The man at the airport baggage check couldn't believe it, and either could the woman at the gate leading to the plane.
"You're going to Ukraine?" they asked. "Why?"
"It's a business trip," I responded.
I went for work, but I talk about it now because of the unforgettable experience.
Daily Press Digital Producer Julie Sanchez and I recently spent five days in Zaporizhia, a city of about 670,000 located in south central Ukraine along the Dnieper River. The city might be a world away, but its residents share interests similar to those of our readers in the Historic Triangle. Archaeologists are trying to preserve the region's history, reenactors entertain and educate tourists and public officials are looking for new and interesting ways to use the water to draw businesses.
Does some of that sound familiar? It should.
Many of Ukraine's challenges are familiar to Americans, the free press in Ukraine, however, has a much different feel than in coastal Virginia. Ukraine became a democratic country just 25 years ago, after the Soviet Union collapsed. The existing government still largely consists of powerful and rich oligarchs who yield influence over regular citizens. It's not an ideal situation.
Because many of them live on meager salaries, Ukrainians are well behind America's technological standards. Newsprint is still alive and well, although online news is available to those who can afford a cell phone or internet connection.
Ukrainian news organizations can learn from the successes and challenges of the American media market. So building a dialogue between journalists in Ukraine and America seems to make sense.
IREX International, a nonprofit group that promotes the exchange of ideas and knowledge in many subject areas around the world, organizes partnerships between American and Ukrainian media organizations through its Ukraine Media Partnership Program. In the past five years, the Daily Press has paired with several Ukrainian newspapers, including Subbota Plus. We've sent our people there, and they have visited our region.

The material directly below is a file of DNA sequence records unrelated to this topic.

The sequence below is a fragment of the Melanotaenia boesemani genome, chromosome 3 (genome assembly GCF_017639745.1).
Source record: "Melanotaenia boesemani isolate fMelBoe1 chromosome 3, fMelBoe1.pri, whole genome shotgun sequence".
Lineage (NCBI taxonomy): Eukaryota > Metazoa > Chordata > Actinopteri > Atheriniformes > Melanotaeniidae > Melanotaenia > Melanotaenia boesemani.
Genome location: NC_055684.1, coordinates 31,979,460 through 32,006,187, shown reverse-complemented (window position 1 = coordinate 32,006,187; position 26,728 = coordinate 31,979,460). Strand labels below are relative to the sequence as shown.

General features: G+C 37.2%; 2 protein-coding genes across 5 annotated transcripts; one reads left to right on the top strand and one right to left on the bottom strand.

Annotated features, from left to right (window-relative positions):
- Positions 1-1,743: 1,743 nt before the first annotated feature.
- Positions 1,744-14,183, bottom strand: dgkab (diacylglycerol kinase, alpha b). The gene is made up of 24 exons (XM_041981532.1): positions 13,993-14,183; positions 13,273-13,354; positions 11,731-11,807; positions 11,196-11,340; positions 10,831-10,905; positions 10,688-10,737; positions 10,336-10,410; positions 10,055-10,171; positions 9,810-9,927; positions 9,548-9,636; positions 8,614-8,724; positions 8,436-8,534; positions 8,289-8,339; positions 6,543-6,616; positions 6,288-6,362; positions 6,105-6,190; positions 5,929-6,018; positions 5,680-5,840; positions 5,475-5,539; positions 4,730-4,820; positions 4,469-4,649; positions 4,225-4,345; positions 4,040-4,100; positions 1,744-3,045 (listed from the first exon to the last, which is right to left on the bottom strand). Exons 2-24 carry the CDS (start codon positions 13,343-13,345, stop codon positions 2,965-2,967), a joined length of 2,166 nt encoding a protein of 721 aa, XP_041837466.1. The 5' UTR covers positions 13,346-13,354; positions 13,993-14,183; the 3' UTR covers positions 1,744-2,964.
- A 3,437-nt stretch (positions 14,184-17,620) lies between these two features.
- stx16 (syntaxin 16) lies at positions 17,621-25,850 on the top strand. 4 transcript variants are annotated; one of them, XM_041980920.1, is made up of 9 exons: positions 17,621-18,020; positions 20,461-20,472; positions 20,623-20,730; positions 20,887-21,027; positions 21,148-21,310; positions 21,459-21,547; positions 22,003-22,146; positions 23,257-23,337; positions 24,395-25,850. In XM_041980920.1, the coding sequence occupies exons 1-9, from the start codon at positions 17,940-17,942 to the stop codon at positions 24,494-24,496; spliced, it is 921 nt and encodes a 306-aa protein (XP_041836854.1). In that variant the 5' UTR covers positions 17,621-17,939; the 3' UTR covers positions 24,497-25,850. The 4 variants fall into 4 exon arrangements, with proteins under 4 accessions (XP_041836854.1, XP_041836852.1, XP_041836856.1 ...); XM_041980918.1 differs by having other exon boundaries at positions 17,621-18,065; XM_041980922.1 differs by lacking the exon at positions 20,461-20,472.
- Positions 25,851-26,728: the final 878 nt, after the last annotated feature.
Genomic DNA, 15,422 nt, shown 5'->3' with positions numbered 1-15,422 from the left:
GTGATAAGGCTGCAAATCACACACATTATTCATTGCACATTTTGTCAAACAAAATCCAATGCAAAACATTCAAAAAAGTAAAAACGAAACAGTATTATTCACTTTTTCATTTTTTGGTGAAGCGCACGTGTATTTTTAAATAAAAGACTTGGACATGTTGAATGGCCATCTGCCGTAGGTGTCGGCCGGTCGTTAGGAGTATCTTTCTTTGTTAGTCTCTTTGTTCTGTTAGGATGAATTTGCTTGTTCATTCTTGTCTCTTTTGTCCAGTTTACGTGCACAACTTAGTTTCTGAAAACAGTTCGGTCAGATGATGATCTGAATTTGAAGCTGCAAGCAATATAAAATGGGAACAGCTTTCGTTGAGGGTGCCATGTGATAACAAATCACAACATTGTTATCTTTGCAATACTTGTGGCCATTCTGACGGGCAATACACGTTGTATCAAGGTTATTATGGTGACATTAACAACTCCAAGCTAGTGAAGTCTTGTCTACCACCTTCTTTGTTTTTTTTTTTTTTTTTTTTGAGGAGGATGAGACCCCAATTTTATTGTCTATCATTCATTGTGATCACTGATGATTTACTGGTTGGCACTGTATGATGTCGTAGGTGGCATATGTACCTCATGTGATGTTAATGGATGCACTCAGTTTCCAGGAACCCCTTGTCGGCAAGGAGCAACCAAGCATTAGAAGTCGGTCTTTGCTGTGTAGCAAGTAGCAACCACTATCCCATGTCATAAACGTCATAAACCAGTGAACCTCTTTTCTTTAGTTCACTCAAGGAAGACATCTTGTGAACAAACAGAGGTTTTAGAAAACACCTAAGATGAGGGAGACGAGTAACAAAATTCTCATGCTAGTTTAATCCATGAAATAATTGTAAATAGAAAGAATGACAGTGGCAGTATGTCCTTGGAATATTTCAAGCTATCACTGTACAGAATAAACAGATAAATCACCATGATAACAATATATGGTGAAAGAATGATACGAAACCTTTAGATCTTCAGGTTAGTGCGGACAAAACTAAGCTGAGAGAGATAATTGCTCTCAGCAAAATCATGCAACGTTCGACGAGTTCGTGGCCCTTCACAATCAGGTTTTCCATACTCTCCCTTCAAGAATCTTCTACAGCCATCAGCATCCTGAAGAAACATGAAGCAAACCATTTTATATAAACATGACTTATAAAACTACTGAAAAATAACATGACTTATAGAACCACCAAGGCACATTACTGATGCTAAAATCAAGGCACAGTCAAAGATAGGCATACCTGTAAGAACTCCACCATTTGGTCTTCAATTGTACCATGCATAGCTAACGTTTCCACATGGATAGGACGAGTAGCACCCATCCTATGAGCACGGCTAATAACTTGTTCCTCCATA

It's a learning experience for both sets of journalists.
The goal for both groups, is to foster a long-term relationship in which the newsrooms continue their conversation about democracy and a free press despite the physical distance between us.
At Subbota Plus, reporters track down leads while pursuing a range of stories that appeal to young and old alike. Reporters are poorly paid compared to American standards and many of them do not own cars (too expensive). Still, quality journalism is pursued daily.
During this trip, it became clear that some tenants of journalism are evident, no matter which country you call home:
•Credibility is journalism's true currency. Just like money, credibility is painstakingly hard to earn and easy to lose.
•Reporters must hold public officials to higher standards. Democracy doesn't evolve unless someone is pushing. With a democracy that's just 25 years old, Ukrainian journalists will have to continue to beat a steady drum for improvements to the country's government.
•Journalists must take the high road. Reporters need to travel down some dusty roads burning shoe leather to pursue stories. That doesn't mean newspapers' political coverage need to devolve into mud slinging and name calling.
•Find the facts and don't publish rumors. In the internet age, reporters are often too concerned about scooping the competition, then finding truth. Without facts, reporters' credibility can easily evaporate.
By the end of the week, I was exhausted. I had managed to learn a few key phrases that helped me in my day-to-day interactions: "Hello," "thank you" and "until we meet again." I learned the latter phrase, because in my heart, I know journalism binds us all, regardless of our physical location. And I'm sure we'll meet again.
Brauchle is deputy editor of the Virginia Gazette. You can reach him at firstname.lastname@example.org or at 757-846-4361.